A former European Commission (EC) director has dismissed suggestions that Scots will be deprived of their European Union (EU) citizenship if they vote for independence from the UK.
Foreign Secretary William Hague said this week that if Scotland votes to leave the UK it will also leave the EU.
The Scottish Government says Scotland would negotiate a seamless transition into the EU in the 18 months between the referendum and its proposed independence day in 2016.
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EC president Jose Manuel Barroso has said any new independent state would have to apply for EU membership.
David Grant Lawrence, a former EC director-general, said that anyone who claims to know for certain is "whistling in the wind".
Speaking at an event to mark the 40th anniversary of the UK's membership of the EU in Edinburgh, Mr Lawrence said it is "hard to envisage" Scots' EU citizenship being revoked.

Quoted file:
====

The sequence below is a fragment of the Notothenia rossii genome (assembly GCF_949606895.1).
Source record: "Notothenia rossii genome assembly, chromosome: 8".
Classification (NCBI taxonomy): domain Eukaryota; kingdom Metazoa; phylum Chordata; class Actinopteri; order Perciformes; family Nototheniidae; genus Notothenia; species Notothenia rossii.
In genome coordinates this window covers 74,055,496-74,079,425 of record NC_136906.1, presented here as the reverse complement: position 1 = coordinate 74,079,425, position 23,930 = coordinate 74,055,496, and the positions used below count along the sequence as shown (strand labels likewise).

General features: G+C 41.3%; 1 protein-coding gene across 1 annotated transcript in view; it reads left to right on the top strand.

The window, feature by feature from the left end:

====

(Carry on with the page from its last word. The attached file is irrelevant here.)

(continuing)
"I was surprised by Mr Barroso's statement about Scotland's vote on independence," he said.
"It is clear to me that if Scotland votes for independence we would be in a situation where there would be no EU precedent."
On Tuesday, Mr Hague said that if Scotland left the UK, it would also leave the organisations the UK is a member of, including the EU.
But SNP MSP Christina McKelvie today accused Mr Hague of "playing politics" when his party has promised a referendum on the UK's continuing EU membership in 2016.